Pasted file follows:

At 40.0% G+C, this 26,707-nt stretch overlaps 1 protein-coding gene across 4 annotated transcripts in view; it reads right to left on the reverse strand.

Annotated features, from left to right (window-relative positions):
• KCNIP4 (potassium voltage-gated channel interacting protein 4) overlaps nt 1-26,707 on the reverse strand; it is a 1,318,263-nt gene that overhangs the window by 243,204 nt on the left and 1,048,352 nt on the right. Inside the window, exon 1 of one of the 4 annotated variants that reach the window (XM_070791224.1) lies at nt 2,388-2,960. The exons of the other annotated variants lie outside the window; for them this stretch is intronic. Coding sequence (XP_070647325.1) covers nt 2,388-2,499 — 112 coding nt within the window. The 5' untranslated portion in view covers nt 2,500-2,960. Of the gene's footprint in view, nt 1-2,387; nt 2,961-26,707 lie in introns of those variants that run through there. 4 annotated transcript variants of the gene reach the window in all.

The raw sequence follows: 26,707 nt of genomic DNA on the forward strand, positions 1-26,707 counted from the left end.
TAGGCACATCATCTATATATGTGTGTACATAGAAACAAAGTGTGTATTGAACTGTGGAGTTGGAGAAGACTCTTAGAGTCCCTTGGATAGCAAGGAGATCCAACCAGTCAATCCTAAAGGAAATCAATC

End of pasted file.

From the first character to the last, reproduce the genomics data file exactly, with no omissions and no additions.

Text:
At 40.0% G+C, this 26,707-nt stretch overlaps 1 protein-coding gene across 4 annotated transcripts in view; it reads right to left on the reverse strand.

Annotated features, from left to right (window-relative positions):
• KCNIP4 (potassium voltage-gated channel interacting protein 4) overlaps nt 1-26,707 on the reverse strand; it is a 1,318,263-nt gene that overhangs the window by 243,204 nt on the left and 1,048,352 nt on the right. Inside the window, exon 1 of one of the 4 annotated variants that reach the window (XM_070791224.1) lies at nt 2,388-2,960. The exons of the other annotated variants lie outside the window; for them this stretch is intronic. Coding sequence (XP_070647325.1) covers nt 2,388-2,499 — 112 coding nt within the window. The 5' untranslated portion in view covers nt 2,500-2,960. Of the gene's footprint in view, nt 1-2,387; nt 2,961-26,707 lie in introns of those variants that run through there. 4 annotated transcript variants of the gene reach the window in all.

The raw sequence follows: 26,707 nt of genomic DNA on the forward strand, positions 1-26,707 counted from the left end.
TAGGCACATCATCTATATATGTGTGTACATAGAAACAAAGTGTGTATTGAACTGTGGAGTTGGAGAAGACTCTTAGAGTCCCTTGGATAGCAAGGAGATCCAACCAGTCAATCCTAAAGGAAATCAATC